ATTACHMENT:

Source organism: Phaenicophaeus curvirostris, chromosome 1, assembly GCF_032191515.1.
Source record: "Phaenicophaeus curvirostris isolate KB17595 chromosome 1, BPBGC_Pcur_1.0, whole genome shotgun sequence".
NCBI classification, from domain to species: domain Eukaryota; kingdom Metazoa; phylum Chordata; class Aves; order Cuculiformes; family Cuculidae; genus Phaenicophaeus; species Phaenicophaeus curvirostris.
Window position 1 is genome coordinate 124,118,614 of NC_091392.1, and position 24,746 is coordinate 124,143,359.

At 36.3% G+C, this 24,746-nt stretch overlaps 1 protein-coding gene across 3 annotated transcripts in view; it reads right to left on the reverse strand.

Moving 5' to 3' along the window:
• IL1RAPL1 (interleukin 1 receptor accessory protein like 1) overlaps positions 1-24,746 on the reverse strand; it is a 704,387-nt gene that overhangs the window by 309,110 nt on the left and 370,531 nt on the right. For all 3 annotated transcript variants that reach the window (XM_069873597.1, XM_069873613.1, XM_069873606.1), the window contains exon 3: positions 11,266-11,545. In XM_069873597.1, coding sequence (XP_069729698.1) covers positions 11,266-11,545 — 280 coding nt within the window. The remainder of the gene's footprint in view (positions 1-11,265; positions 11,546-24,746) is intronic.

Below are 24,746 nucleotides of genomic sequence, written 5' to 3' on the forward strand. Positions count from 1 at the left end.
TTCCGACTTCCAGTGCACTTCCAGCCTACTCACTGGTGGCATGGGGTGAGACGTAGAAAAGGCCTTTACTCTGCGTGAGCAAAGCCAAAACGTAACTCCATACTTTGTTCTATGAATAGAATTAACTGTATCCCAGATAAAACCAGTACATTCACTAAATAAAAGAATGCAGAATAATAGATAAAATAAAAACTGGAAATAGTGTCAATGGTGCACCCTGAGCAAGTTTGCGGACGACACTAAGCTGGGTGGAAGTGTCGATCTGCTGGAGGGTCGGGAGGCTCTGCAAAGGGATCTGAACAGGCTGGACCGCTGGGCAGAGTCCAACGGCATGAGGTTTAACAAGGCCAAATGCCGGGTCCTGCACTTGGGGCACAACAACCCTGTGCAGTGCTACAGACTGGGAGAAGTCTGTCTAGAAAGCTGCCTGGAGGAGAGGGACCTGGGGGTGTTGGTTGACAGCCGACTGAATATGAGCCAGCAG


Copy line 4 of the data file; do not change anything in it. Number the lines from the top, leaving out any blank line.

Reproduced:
Window position 1 is genome coordinate 124,118,614 of NC_091392.1, and position 24,746 is coordinate 124,143,359.